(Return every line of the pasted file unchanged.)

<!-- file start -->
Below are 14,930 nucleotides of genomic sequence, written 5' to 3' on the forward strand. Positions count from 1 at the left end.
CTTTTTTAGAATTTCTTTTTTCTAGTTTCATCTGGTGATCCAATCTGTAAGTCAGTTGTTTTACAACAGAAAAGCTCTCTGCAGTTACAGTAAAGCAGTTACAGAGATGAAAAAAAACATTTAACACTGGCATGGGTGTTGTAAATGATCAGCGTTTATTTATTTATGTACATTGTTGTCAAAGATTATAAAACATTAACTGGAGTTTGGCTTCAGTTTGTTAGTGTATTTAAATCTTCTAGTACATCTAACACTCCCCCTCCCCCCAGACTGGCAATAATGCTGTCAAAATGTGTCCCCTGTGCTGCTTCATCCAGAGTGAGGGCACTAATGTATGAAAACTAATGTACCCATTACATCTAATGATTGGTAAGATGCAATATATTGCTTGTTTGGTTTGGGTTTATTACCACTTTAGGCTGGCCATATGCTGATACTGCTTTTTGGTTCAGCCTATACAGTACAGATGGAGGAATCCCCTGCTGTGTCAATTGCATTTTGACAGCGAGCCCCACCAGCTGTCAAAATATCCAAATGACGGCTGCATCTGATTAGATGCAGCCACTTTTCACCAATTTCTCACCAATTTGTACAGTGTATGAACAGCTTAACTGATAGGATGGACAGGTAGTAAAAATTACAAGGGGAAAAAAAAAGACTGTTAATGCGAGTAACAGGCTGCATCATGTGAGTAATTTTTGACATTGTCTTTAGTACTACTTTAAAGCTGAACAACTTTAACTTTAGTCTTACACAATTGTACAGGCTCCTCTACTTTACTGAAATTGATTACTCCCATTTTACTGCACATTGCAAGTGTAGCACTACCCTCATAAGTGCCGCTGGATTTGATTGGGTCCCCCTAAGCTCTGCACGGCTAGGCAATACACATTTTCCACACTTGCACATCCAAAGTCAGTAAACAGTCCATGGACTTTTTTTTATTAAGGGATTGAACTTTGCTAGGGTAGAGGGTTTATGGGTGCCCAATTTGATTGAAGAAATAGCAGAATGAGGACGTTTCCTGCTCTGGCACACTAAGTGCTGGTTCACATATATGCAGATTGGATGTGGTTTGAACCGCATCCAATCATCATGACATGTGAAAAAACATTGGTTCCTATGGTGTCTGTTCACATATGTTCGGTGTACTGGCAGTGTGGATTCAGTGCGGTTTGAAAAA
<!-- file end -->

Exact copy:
Below are 14,930 nucleotides of genomic sequence, written 5' to 3' on the forward strand. Positions count from 1 at the left end.
CTTTTTTAGAATTTCTTTTTTCTAGTTTCATCTGGTGATCCAATCTGTAAGTCAGTTGTTTTACAACAGAAAAGCTCTCTGCAGTTACAGTAAAGCAGTTACAGAGATGAAAAAAAACATTTAACACTGGCATGGGTGTTGTAAATGATCAGCGTTTATTTATTTATGTACATTGTTGTCAAAGATTATAAAACATTAACTGGAGTTTGGCTTCAGTTTGTTAGTGTATTTAAATCTTCTAGTACATCTAACACTCCCCCTCCCCCCAGACTGGCAATAATGCTGTCAAAATGTGTCCCCTGTGCTGCTTCATCCAGAGTGAGGGCACTAATGTATGAAAACTAATGTACCCATTACATCTAATGATTGGTAAGATGCAATATATTGCTTGTTTGGTTTGGGTTTATTACCACTTTAGGCTGGCCATATGCTGATACTGCTTTTTGGTTCAGCCTATACAGTACAGATGGAGGAATCCCCTGCTGTGTCAATTGCATTTTGACAGCGAGCCCCACCAGCTGTCAAAATATCCAAATGACGGCTGCATCTGATTAGATGCAGCCACTTTTCACCAATTTCTCACCAATTTGTACAGTGTATGAACAGCTTAACTGATAGGATGGACAGGTAGTAAAAATTACAAGGGGAAAAAAAAAGACTGTTAATGCGAGTAACAGGCTGCATCATGTGAGTAATTTTTGACATTGTCTTTAGTACTACTTTAAAGCTGAACAACTTTAACTTTAGTCTTACACAATTGTACAGGCTCCTCTACTTTACTGAAATTGATTACTCCCATTTTACTGCACATTGCAAGTGTAGCACTACCCTCATAAGTGCCGCTGGATTTGATTGGGTCCCCCTAAGCTCTGCACGGCTAGGCAATACACATTTTCCACACTTGCACATCCAAAGTCAGTAAACAGTCCATGGACTTTTTTTTATTAAGGGATTGAACTTTGCTAGGGTAGAGGGTTTATGGGTGCCCAATTTGATTGAAGAAATAGCAGAATGAGGACGTTTCCTGCTCTGGCACACTAAGTGCTGGTTCACATATATGCAGATTGGATGTGGTTTGAACCGCATCCAATCATCATGACATGTGAAAAAACATTGGTTCCTATGGTGTCTGTTCACATATGTTCGGTGTACTGGCAGTGTGGATTCAGTGCGGTTTGAAAAA